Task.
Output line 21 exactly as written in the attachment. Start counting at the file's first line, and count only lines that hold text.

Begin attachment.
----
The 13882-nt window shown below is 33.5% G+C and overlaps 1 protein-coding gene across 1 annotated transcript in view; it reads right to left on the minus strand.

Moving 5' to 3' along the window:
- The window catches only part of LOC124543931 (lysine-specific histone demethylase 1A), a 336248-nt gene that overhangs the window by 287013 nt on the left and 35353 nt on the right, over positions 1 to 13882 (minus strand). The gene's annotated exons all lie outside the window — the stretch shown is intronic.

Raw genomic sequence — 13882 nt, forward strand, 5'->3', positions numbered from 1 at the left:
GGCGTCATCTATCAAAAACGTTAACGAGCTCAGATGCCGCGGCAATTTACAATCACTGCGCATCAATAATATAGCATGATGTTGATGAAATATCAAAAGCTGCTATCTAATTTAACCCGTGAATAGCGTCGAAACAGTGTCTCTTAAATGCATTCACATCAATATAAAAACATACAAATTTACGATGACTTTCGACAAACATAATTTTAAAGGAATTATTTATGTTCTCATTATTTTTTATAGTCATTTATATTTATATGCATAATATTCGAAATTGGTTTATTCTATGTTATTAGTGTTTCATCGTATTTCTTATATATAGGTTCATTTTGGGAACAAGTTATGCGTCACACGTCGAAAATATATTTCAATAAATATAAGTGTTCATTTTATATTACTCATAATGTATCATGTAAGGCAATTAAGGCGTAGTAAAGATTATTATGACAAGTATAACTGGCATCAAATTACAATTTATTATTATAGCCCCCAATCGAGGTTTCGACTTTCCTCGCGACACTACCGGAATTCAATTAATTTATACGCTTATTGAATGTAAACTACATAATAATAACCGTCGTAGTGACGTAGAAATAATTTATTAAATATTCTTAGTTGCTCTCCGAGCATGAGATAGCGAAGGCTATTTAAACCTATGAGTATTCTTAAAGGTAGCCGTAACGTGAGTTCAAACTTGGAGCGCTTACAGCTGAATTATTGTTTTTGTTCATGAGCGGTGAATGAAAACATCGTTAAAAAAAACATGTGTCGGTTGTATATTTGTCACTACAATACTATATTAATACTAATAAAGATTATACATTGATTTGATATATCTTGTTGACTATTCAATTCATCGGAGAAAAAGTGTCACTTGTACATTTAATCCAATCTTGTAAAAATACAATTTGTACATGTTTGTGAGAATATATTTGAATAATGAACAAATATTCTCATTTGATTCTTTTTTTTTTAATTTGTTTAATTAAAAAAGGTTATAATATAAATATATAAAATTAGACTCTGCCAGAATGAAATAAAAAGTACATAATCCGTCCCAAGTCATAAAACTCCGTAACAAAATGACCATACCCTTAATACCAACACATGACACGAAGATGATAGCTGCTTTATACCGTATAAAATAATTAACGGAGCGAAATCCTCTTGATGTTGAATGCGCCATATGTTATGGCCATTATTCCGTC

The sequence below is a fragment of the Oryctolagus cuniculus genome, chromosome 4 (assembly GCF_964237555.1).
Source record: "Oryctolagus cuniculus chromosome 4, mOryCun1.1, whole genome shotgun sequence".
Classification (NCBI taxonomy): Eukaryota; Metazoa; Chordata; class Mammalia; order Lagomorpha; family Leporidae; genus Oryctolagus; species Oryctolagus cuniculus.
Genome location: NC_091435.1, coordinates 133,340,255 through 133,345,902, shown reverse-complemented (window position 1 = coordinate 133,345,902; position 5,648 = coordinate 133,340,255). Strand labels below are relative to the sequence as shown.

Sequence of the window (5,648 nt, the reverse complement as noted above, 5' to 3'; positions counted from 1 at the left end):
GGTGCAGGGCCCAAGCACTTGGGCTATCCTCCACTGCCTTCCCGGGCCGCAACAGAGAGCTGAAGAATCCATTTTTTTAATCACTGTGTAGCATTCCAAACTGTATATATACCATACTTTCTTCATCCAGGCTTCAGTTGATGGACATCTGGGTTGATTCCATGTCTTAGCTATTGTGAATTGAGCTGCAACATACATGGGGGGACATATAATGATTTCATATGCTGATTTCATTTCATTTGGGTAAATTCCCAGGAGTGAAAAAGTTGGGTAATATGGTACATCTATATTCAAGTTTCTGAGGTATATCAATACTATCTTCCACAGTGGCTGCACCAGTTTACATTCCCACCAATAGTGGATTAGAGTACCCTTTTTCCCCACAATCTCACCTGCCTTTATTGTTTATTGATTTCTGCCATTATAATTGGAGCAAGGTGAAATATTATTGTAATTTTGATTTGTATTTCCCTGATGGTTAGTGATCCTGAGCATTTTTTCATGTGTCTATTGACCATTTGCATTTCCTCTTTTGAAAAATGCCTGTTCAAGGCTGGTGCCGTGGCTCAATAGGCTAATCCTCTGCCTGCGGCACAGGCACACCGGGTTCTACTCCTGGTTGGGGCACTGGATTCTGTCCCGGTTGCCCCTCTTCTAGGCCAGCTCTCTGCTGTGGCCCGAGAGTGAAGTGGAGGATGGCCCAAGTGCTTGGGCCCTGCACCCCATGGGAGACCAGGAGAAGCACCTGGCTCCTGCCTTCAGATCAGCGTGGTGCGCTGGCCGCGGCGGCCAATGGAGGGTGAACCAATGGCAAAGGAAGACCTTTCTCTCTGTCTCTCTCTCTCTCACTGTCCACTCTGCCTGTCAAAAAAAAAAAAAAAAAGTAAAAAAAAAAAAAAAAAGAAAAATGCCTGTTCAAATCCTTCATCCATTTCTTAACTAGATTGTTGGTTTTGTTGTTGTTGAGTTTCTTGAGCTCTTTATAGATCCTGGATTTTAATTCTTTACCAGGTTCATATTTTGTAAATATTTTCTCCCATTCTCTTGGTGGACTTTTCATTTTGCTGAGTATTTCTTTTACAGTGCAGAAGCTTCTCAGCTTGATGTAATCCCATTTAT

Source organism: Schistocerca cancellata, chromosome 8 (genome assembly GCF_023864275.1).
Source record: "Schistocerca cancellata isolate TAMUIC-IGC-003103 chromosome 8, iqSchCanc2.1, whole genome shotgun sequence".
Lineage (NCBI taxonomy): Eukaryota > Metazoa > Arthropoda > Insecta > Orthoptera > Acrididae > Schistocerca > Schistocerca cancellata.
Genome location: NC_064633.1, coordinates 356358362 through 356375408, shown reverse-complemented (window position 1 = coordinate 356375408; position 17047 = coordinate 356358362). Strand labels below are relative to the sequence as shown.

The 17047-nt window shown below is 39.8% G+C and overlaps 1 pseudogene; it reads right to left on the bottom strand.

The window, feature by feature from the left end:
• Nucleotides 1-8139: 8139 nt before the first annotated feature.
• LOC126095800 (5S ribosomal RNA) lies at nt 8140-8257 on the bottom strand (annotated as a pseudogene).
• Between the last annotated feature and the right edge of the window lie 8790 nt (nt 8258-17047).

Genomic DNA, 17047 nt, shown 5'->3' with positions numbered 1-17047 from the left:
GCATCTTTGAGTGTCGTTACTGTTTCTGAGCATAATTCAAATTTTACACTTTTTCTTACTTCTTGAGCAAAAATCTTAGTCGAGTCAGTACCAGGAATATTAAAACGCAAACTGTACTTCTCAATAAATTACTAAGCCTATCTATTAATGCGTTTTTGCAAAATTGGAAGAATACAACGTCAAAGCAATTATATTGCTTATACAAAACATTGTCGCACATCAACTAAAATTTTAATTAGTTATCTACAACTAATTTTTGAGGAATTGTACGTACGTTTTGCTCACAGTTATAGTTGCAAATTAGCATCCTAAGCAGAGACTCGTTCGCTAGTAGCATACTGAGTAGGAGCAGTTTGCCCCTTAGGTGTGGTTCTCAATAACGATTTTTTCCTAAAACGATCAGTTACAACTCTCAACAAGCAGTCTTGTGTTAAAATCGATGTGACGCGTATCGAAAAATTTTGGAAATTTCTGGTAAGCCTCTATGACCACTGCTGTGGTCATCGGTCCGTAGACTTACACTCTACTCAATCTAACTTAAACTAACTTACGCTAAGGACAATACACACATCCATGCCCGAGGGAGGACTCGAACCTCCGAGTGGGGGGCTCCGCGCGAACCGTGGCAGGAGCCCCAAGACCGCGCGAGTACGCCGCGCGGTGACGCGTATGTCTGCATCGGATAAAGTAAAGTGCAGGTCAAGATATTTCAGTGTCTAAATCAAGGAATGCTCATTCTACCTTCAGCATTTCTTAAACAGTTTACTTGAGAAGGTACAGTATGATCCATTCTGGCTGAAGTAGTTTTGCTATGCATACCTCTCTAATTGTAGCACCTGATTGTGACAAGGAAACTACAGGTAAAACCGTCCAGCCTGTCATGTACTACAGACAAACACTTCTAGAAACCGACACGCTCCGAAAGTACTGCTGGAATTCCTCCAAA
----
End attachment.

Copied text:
Genomic DNA, 17047 nt, shown 5'->3' with positions numbered 1-17047 from the left: